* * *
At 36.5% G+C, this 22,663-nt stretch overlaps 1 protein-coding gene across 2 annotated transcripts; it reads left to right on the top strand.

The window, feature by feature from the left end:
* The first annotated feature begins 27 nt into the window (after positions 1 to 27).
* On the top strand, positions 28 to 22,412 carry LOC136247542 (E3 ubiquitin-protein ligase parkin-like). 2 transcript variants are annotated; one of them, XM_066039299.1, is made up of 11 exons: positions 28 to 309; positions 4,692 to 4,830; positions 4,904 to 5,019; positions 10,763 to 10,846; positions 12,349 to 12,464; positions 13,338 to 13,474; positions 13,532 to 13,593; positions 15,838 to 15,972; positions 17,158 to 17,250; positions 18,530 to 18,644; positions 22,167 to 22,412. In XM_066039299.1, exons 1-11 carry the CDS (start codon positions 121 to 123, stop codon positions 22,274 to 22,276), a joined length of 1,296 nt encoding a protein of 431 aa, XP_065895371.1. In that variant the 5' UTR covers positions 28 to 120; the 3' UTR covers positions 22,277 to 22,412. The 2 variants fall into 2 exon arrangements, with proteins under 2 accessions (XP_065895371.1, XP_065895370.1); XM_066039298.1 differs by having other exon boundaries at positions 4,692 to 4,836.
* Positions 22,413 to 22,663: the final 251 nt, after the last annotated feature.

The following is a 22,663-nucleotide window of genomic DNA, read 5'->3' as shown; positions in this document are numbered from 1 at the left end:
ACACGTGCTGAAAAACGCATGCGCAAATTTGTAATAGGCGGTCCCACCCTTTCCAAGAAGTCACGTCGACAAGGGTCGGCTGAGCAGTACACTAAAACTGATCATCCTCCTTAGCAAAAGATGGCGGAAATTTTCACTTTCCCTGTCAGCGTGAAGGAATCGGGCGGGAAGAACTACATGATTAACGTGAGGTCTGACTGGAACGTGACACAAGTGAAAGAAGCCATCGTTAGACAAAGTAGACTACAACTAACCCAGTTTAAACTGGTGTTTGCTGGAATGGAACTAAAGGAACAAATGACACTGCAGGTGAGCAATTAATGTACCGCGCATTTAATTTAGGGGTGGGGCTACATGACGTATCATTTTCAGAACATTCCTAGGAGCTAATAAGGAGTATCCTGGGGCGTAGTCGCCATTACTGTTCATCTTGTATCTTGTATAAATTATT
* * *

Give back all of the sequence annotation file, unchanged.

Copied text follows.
At 36.5% G+C, this 22,663-nt stretch overlaps 1 protein-coding gene across 2 annotated transcripts; it reads left to right on the top strand.

The window, feature by feature from the left end:
* The first annotated feature begins 27 nt into the window (after positions 1 to 27).
* On the top strand, positions 28 to 22,412 carry LOC136247542 (E3 ubiquitin-protein ligase parkin-like). 2 transcript variants are annotated; one of them, XM_066039299.1, is made up of 11 exons: positions 28 to 309; positions 4,692 to 4,830; positions 4,904 to 5,019; positions 10,763 to 10,846; positions 12,349 to 12,464; positions 13,338 to 13,474; positions 13,532 to 13,593; positions 15,838 to 15,972; positions 17,158 to 17,250; positions 18,530 to 18,644; positions 22,167 to 22,412. In XM_066039299.1, exons 1-11 carry the CDS (start codon positions 121 to 123, stop codon positions 22,274 to 22,276), a joined length of 1,296 nt encoding a protein of 431 aa, XP_065895371.1. In that variant the 5' UTR covers positions 28 to 120; the 3' UTR covers positions 22,277 to 22,412. The 2 variants fall into 2 exon arrangements, with proteins under 2 accessions (XP_065895371.1, XP_065895370.1); XM_066039298.1 differs by having other exon boundaries at positions 4,692 to 4,836.
* Positions 22,413 to 22,663: the final 251 nt, after the last annotated feature.

The following is a 22,663-nucleotide window of genomic DNA, read 5'->3' as shown; positions in this document are numbered from 1 at the left end:
ACACGTGCTGAAAAACGCATGCGCAAATTTGTAATAGGCGGTCCCACCCTTTCCAAGAAGTCACGTCGACAAGGGTCGGCTGAGCAGTACACTAAAACTGATCATCCTCCTTAGCAAAAGATGGCGGAAATTTTCACTTTCCCTGTCAGCGTGAAGGAATCGGGCGGGAAGAACTACATGATTAACGTGAGGTCTGACTGGAACGTGACACAAGTGAAAGAAGCCATCGTTAGACAAAGTAGACTACAACTAACCCAGTTTAAACTGGTGTTTGCTGGAATGGAACTAAAGGAACAAATGACACTGCAGGTGAGCAATTAATGTACCGCGCATTTAATTTAGGGGTGGGGCTACATGACGTATCATTTTCAGAACATTCCTAGGAGCTAATAAGGAGTATCCTGGGGCGTAGTCGCCATTACTGTTCATCTTGTATCTTGTATAAATTATT